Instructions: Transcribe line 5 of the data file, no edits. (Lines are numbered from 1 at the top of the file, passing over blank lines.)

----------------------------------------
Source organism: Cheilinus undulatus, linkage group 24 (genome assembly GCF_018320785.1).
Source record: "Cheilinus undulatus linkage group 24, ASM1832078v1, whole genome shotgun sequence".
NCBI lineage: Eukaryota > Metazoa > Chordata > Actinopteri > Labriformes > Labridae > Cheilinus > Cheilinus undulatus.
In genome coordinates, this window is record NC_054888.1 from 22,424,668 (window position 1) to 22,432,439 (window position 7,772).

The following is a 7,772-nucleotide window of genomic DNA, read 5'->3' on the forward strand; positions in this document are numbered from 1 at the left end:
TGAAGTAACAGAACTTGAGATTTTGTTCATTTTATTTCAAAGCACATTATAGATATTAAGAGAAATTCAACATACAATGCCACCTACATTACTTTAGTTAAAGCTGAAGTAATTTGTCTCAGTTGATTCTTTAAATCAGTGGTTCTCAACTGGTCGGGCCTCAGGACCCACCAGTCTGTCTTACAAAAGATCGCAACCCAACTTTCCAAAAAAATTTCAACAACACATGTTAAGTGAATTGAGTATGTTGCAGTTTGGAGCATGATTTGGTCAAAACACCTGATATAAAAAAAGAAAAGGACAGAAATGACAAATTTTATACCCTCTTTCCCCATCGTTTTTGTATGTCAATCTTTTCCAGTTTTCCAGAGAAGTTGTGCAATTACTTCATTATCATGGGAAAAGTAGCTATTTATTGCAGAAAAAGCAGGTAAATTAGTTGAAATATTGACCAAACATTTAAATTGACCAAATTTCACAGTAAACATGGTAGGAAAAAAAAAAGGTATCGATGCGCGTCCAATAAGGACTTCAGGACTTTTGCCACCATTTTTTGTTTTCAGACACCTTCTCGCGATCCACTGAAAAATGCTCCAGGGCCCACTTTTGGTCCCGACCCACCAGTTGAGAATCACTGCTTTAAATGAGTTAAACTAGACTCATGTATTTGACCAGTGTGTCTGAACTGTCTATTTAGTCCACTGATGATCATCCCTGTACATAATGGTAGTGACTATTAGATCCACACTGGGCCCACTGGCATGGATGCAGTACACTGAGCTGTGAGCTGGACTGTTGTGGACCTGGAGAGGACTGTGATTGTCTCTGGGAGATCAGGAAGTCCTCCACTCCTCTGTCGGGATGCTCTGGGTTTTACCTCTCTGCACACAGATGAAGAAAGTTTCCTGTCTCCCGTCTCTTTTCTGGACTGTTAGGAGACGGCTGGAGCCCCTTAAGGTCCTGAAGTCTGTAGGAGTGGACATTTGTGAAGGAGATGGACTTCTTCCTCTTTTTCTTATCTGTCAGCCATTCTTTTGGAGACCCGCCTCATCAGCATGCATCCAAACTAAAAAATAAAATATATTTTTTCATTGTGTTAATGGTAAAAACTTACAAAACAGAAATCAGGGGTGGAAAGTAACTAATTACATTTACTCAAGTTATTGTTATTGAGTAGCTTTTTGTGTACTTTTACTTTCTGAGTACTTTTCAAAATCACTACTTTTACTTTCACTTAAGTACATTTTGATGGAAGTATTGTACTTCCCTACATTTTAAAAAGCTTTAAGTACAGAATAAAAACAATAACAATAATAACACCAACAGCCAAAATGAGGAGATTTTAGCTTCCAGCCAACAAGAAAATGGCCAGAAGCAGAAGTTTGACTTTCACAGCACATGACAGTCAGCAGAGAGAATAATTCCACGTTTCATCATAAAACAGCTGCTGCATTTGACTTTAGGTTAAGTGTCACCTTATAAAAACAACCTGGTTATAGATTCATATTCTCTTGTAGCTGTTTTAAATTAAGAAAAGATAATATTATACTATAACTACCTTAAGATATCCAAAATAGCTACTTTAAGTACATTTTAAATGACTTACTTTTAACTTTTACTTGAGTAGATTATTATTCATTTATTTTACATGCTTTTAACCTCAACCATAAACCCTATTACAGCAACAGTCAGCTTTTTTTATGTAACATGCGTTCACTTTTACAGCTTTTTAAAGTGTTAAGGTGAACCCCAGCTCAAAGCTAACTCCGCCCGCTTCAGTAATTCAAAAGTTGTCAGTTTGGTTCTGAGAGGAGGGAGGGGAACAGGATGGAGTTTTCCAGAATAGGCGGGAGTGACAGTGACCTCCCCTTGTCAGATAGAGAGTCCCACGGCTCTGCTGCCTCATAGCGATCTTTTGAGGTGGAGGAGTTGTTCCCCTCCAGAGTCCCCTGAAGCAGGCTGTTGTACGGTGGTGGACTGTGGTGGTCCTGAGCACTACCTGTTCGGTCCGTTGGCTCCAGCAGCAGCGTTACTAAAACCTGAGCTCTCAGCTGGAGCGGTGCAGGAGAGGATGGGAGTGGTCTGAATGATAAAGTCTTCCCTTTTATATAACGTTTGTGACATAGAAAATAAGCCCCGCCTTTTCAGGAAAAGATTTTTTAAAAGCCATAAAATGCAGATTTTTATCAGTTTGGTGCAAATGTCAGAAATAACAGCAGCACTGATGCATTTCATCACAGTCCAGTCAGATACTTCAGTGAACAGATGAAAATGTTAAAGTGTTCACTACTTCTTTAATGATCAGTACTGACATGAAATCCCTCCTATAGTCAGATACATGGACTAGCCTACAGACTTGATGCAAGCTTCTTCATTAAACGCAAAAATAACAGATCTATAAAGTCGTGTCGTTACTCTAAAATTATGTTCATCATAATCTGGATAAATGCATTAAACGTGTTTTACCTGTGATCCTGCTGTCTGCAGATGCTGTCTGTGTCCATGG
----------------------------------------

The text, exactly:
The following is a 7,772-nucleotide window of genomic DNA, read 5'->3' on the forward strand; positions in this document are numbered from 1 at the left end: